How To Earn More Money Freelancing (Even If You’re A Total Beginner)

I started freelancing a little over a month ago and have had the chance to work with a dozen startups that are growing fast, as well as world-class experts. Since I began freelancing, I have worked with nearly a dozen high-growth startups and world-class experts.

Due to my success in defining my value propositions and branding myself as a specialist within my field and getting my content before new target audiences, my waiting list for freelance clients and jobs is now 3-6 months long.

But that didn’t happen over night. It took a lot of work and hours of effort to achieve my rapid success as a freelancer.

Here are my twelve top tips to earn more in your first year of freelancing.


  1. Choose a niche
  4. Create a high quality portfolio site
  12. Guest Posts on Industry Blogs & Publications

Is Tech Right for You?

Find out with our 3-minute quiz

You will learn the following:

  • What is the right career for you?
  • What career fits your strengths?
  • What are the skills required to achieve your goals?

Take the quiz!

1. Choose a Niche

You might be tempted to accept any paid work you find on Fiverr and Upwork. As you progress in your freelance career, you will need to be more strategic with the work you do and clients you accept.

You may be wondering: How can being picky about my freelance work help me earn MORE money?

You can earn more money by specializing in a particular skill set.

I don’t think it is worth even thinking about the debate over whether to be a generalist or a specialist when you start your freelancing career.

Would you hire a person with a wide range of skills or someone who is a specialist in one area? I will always choose the expert.

In my experience, deciding to specialize in content marketing consulting rather than being a digital marketer available for hire has been the best decision I have made to grow my freelance business.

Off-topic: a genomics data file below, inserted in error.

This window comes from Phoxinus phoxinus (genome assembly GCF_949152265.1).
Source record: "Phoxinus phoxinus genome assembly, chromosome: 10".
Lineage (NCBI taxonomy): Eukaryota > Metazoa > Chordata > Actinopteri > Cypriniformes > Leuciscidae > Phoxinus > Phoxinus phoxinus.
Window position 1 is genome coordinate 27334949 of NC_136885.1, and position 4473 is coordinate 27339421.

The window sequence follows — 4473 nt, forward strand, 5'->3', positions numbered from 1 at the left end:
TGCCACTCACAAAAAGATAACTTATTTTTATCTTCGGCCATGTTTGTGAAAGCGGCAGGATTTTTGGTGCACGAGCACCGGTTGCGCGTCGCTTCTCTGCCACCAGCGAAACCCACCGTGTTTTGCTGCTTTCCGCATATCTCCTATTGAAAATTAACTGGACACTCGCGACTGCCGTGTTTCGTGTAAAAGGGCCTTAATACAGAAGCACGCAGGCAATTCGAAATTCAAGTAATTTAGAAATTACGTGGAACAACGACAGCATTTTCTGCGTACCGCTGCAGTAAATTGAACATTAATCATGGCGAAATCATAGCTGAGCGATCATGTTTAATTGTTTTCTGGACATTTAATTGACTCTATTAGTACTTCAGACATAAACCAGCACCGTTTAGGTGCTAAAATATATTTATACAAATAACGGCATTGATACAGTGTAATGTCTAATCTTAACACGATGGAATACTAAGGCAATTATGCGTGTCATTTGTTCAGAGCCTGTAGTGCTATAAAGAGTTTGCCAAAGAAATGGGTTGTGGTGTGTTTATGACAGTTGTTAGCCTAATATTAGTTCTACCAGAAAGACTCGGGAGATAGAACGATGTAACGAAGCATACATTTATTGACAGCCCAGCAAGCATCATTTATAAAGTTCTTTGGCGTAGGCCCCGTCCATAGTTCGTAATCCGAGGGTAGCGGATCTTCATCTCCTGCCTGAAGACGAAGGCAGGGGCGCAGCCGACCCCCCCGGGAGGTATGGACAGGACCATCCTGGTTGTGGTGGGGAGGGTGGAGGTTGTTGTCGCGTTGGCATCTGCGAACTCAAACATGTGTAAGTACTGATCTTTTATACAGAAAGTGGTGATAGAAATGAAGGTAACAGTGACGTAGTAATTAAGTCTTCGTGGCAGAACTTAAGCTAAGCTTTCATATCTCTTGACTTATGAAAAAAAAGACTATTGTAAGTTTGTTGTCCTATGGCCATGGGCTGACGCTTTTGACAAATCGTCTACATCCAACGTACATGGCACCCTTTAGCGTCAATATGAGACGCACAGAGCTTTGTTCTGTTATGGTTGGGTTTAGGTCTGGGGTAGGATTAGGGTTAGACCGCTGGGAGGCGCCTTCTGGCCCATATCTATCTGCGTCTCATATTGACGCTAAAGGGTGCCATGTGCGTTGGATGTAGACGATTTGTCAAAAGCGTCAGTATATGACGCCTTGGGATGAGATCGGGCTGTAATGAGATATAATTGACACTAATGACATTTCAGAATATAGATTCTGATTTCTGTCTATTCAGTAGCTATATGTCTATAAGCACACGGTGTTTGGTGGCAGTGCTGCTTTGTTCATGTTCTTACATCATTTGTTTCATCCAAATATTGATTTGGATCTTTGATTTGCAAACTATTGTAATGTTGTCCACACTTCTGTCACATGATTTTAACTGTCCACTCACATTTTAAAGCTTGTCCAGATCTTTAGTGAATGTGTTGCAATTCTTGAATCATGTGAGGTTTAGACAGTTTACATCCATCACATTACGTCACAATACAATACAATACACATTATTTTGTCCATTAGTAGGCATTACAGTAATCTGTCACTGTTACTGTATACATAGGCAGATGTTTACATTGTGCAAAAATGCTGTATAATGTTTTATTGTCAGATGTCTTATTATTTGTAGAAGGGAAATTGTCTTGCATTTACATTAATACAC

In a short time, I was able to reach the top of my field because I have built a reputation as a content marketer with my clients over the last few years. I also regularly engage with content marketing on social media. In addition to my blog and client referrals, business owners searching for specific expert help on Google and social media are the second most reliable source of new customers.

Imagine you’re a new web developer and you want to get into a niche, such as migrating blogs from Blogger to WordPress. This means that when someone searches “help migrating blogs to WordPress,” you can be found. You can also do this for graphic designers: you can design graphics specifically for WordPress.

You can reap the rewards of a niche you have chosen for many years. Decide to specialize, and put some effort in branding yourself as a specialist within that niche.

2. Clarify your service offerings

You need to decide early on what you will and won’t do in your freelance career.

It is better to be more specific about the services you provide. It will not only help you brand, but it will also allow you to control the perception of prospective clients and give you an opportunity to continue to build your portfolio in the directions you want to go.

You shouldn’t consider any contract offers to customize WordPress themes or design the user experience of an upcoming application if you want your focus on becoming a highly-paid Ruby on Rails programmer.

The short-term rewards of steady work can be tempting and sometimes necessary, but taking on projects that don’t help you achieve your ultimate goal to become the best at your job will only delay your progress.

3. Define your ideal client

You’ll want to decide who you would like to work with before you start searching for clients. You can choose to work with small businesses, become a professional blogger or copywriter, contribute to the development of new features for technology startups in high growth, or sign long-term contracts. You may want to work for clients and brands that share your values.